After a three-month extension, the tax deadline is nearly here! We’ve recapped some important COVID-19 related federal tax relief measures small business owners need to know about ahead of the new 7/15 deadline.
Postponed federal tax payment deadlines
Individual taxpayers can defer until July 15 federal income tax payments that would otherwise be due on April 15. This relief covers any remaining amount owed with your 2019 Form 1040 and an estimated 2020 tax payment that would otherwise be due on April 15
The same goes for federal income tax payments. These that would otherwise be due on April 15 for C corporations, trusts, and estates that use the calendar year for tax purposes.
Individuals who owe federal gift tax and generation-skipping transfer tax (GSTT) for the 2019 tax year can defer payments of those taxes that would otherwise be due on April 15.
There are no limits on the number of tax payments that can be deferred, and no interest or penalties will be charged during the deferral period.
Postponed federal tax returns filing deadlines
Deadlines to file the following returns that would otherwise be due on April 15 are postponed to July 15.
- 2019 individual federal income tax returns (Form 1040)
- 2019 federal income tax returns for C corporations (Form 1120) that use the calendar year for tax purposes
- 2019 federal income tax returns for trusts and estates (Form 1041) that use the calendar year for tax purposes.
- 2019 federal gift tax and GSST returns (Form 709).
These returns would otherwise be due on April 15, but you now have until July 15 to file them without having to submit an extension request to the IRS.
More payment and filing postponements
The IRS has also announced that almost all federal tax payment and filing deadlines that would otherwise fall between April 1 and July 15 are automatically postponed to July 15 without any taxpayer action needed. This new relief mainly affects 2020 estimated tax payments that would otherwise be due on June 15 and federal income tax returns for taxpayers that use a fiscal year (rather than the calendar year) for tax purposes.
Postponed deadlines for making 2019-tax-year contributions to IRAS and HSAs
The normal April 15 deadline for making IRA and health savings account (HSA) contributions for your 2019 tax year is postponed to July 15.
Small employer tax credits and payroll tax relief to cover required COVID-19-related employee paid leave
You may qualify for the Small Business Health Care Tax Credit that could be worth up to 50% of the costs you pay for your employees’ premiums (35% for non-profit employers). For details on this relief, click here.
Employee retention tax credit for all eligible employers
The CARES Act grants so-called employee retention credit. The credit amount equals 50% of eligible employee wages paid by an eligible employer in a 2020 calendar quarter. The credit is subject to an overall wage cap of $10,000 per eligible employee. For details, see here.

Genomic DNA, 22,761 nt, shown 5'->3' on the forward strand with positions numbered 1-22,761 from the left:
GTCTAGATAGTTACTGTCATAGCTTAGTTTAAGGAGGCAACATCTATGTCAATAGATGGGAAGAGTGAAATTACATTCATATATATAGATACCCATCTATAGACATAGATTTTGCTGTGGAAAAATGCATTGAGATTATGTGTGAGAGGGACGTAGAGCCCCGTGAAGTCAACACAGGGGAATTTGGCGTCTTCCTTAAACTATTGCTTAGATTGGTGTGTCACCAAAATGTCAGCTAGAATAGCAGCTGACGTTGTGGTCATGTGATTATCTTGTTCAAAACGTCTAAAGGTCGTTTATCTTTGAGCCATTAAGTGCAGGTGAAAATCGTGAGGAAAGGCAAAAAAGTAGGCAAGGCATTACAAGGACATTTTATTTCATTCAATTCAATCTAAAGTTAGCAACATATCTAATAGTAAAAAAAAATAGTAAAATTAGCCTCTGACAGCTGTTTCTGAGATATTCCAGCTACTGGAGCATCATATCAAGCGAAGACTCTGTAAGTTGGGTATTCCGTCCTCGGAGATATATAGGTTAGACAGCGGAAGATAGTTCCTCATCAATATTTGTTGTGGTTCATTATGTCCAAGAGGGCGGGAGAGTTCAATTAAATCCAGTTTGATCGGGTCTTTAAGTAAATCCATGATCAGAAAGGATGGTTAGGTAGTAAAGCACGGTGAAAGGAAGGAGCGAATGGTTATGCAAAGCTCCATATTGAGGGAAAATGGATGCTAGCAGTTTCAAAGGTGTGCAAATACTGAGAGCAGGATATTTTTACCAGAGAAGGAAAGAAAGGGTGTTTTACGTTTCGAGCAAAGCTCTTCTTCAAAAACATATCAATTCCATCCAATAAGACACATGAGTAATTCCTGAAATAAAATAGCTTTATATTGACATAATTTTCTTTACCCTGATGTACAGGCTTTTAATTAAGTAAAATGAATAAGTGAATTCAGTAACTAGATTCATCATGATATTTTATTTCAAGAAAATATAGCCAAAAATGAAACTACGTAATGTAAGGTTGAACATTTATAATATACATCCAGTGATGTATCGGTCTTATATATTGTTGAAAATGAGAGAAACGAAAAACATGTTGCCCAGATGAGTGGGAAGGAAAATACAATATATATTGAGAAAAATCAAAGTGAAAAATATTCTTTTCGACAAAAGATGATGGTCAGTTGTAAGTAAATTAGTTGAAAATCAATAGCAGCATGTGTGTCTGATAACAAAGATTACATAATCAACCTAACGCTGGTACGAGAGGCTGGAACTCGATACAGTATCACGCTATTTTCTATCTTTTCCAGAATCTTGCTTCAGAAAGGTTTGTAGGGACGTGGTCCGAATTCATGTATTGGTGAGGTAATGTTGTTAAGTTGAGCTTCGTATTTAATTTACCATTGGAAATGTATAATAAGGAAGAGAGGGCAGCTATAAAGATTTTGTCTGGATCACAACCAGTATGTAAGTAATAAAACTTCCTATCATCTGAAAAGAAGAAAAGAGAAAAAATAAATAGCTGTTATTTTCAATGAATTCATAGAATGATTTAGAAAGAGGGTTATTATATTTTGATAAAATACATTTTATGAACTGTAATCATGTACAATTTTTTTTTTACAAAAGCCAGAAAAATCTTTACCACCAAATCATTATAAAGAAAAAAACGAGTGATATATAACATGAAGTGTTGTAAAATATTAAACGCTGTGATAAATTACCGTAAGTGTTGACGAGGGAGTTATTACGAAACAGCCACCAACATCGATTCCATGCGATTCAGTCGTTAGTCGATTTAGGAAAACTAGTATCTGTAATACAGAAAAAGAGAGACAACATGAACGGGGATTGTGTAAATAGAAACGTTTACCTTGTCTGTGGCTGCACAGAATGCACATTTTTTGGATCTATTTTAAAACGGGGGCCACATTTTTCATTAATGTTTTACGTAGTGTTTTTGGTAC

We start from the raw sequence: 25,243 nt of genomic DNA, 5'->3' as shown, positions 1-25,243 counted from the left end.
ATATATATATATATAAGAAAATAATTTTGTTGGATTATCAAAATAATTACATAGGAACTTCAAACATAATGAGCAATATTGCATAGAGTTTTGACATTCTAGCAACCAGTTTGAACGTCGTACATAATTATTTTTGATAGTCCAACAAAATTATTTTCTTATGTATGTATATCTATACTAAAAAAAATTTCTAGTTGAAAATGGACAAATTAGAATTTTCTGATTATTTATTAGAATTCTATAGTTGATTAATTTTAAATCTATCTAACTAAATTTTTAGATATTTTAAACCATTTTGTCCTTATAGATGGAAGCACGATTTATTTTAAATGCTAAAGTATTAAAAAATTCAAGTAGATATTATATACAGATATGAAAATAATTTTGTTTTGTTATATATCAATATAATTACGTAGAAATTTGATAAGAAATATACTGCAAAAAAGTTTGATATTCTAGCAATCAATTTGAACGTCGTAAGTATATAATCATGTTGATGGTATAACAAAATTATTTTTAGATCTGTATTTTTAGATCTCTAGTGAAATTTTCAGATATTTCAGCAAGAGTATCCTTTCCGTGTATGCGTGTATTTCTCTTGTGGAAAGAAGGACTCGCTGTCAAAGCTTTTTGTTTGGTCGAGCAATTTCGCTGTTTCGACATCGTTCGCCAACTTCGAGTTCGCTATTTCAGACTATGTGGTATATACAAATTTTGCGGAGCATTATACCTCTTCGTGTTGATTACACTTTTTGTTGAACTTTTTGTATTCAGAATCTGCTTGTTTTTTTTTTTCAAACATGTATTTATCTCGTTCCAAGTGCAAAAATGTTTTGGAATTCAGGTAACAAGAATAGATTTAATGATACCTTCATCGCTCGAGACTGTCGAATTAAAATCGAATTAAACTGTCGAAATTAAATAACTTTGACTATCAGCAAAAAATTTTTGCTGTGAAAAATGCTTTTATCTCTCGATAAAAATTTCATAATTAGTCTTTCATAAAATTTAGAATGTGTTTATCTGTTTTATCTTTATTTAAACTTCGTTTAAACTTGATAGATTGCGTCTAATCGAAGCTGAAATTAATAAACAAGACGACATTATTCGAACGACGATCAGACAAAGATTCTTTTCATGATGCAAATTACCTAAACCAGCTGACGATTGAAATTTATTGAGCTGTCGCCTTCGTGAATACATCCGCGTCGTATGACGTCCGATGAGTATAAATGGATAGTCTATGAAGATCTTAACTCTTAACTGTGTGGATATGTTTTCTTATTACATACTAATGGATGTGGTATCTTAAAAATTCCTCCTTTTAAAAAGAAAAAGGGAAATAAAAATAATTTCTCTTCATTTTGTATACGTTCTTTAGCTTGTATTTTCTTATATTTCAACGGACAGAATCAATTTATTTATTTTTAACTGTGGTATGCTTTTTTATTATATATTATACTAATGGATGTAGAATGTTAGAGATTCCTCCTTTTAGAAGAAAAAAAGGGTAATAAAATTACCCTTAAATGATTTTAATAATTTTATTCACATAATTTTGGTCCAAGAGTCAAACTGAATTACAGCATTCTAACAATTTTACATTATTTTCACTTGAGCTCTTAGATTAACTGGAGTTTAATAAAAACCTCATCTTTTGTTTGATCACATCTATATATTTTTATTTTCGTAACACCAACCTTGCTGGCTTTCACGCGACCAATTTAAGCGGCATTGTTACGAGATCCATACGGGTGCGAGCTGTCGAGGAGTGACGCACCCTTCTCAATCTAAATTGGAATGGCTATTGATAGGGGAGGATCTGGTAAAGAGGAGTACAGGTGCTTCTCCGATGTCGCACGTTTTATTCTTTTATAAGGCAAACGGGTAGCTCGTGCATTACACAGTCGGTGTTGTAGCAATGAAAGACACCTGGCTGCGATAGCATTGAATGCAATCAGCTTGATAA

Warning: no double tax benefit allowed: The 50% employee retention credit cannot be claimed for COVID-19-related required employee leave payments mandated by the FFCRA for which the aforementioned federal payroll tax credits are claimed. Also, the 50% employee retention credit cannot be claimed for employee wages taken into account in claiming the pre-existing work opportunity tax credit or the pre-existing tax credit for paid family and medical leave.
Payroll tax deferral relief for all employers and self-employed individuals
Under the payroll tax deferral relief offered by the CARES Act, your business can defer the 6.2% employer portion of the Social Security tax component of FICA tax owed on the first $137,700 of an employee’s 2020 wages — for wages paid during the deferral period. The deferral period began on the 3/27/20 and will end on 12/31/20. Your business must then pay the deferred payroll tax amount in two installments:
* Half of the deferred amount must be paid in by 12/31/21
* The remaining half must be paid in by 12/31/22.
This payroll tax deferral deal is available to all employers, with no requirement to show any specific COVID-19-related impact.
If you are self-employed, you can defer half of your liability for the 12.4% Social Security tax component of the self-employment (SE) tax for the deferral period. The deferral period began on 3/27/20 and will end on 12/31/20. You must then pay the deferred SE tax amount (we don’t yet know how to calculate that amount) in two installments:
* Half by 12/31/21
* The remaining half by 12/31/22.
Retroactive tax relief measures open up opportunities to file amended returns and recover taxes paid in earlier years
Some of the tax relief measures offered by the CARES Act are retroactive. Retroactive relief can affect 2018 and 2019 returns that have already been filed for you or your business. One retroactive relief provision can, in some cases, go all the way back to 2013.
Here’s a summary of the CARES Act retroactive tax relief measures that can potentially benefit you or your business entity after amended prior-year returns have been prepared and filed.
THERE YOU HAVE IT – Yes, it’s a lot of info to process but be sure to consult your tax professional or accountant to make sure you’re taking the proper steps so that you can benefit from these relief measures.